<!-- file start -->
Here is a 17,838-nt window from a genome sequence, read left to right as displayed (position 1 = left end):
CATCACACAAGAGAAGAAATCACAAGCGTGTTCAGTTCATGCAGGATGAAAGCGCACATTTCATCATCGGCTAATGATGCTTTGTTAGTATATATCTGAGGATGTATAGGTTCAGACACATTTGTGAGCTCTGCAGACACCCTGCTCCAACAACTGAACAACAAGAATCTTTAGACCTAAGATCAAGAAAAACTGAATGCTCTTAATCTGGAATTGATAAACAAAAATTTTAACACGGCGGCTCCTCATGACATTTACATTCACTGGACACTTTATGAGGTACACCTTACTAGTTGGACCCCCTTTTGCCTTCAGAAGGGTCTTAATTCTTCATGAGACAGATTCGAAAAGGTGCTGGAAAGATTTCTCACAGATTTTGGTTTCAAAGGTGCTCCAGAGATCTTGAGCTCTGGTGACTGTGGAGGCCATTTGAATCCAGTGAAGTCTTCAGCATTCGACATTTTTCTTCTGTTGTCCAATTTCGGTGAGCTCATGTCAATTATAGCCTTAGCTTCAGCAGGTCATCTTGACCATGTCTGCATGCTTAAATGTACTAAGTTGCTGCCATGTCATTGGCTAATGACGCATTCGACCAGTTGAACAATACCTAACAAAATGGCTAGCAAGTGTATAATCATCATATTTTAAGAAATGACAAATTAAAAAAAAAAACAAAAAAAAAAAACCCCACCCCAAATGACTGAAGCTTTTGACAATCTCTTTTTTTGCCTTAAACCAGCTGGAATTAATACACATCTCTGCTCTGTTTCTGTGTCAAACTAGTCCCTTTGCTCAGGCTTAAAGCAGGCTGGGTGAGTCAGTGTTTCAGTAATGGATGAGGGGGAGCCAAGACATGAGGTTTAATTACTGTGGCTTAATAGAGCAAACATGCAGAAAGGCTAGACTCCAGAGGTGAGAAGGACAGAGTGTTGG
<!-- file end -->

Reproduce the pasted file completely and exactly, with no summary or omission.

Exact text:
Here is a 17,838-nt window from a genome sequence, read left to right as displayed (position 1 = left end):
CATCACACAAGAGAAGAAATCACAAGCGTGTTCAGTTCATGCAGGATGAAAGCGCACATTTCATCATCGGCTAATGATGCTTTGTTAGTATATATCTGAGGATGTATAGGTTCAGACACATTTGTGAGCTCTGCAGACACCCTGCTCCAACAACTGAACAACAAGAATCTTTAGACCTAAGATCAAGAAAAACTGAATGCTCTTAATCTGGAATTGATAAACAAAAATTTTAACACGGCGGCTCCTCATGACATTTACATTCACTGGACACTTTATGAGGTACACCTTACTAGTTGGACCCCCTTTTGCCTTCAGAAGGGTCTTAATTCTTCATGAGACAGATTCGAAAAGGTGCTGGAAAGATTTCTCACAGATTTTGGTTTCAAAGGTGCTCCAGAGATCTTGAGCTCTGGTGACTGTGGAGGCCATTTGAATCCAGTGAAGTCTTCAGCATTCGACATTTTTCTTCTGTTGTCCAATTTCGGTGAGCTCATGTCAATTATAGCCTTAGCTTCAGCAGGTCATCTTGACCATGTCTGCATGCTTAAATGTACTAAGTTGCTGCCATGTCATTGGCTAATGACGCATTCGACCAGTTGAACAATACCTAACAAAATGGCTAGCAAGTGTATAATCATCATATTTTAAGAAATGACAAATTAAAAAAAAAAACAAAAAAAAAAAACCCCACCCCAAATGACTGAAGCTTTTGACAATCTCTTTTTTTGCCTTAAACCAGCTGGAATTAATACACATCTCTGCTCTGTTTCTGTGTCAAACTAGTCCCTTTGCTCAGGCTTAAAGCAGGCTGGGTGAGTCAGTGTTTCAGTAATGGATGAGGGGGAGCCAAGACATGAGGTTTAATTACTGTGGCTTAATAGAGCAAACATGCAGAAAGGCTAGACTCCAGAGGTGAGAAGGACAGAGTGTTGG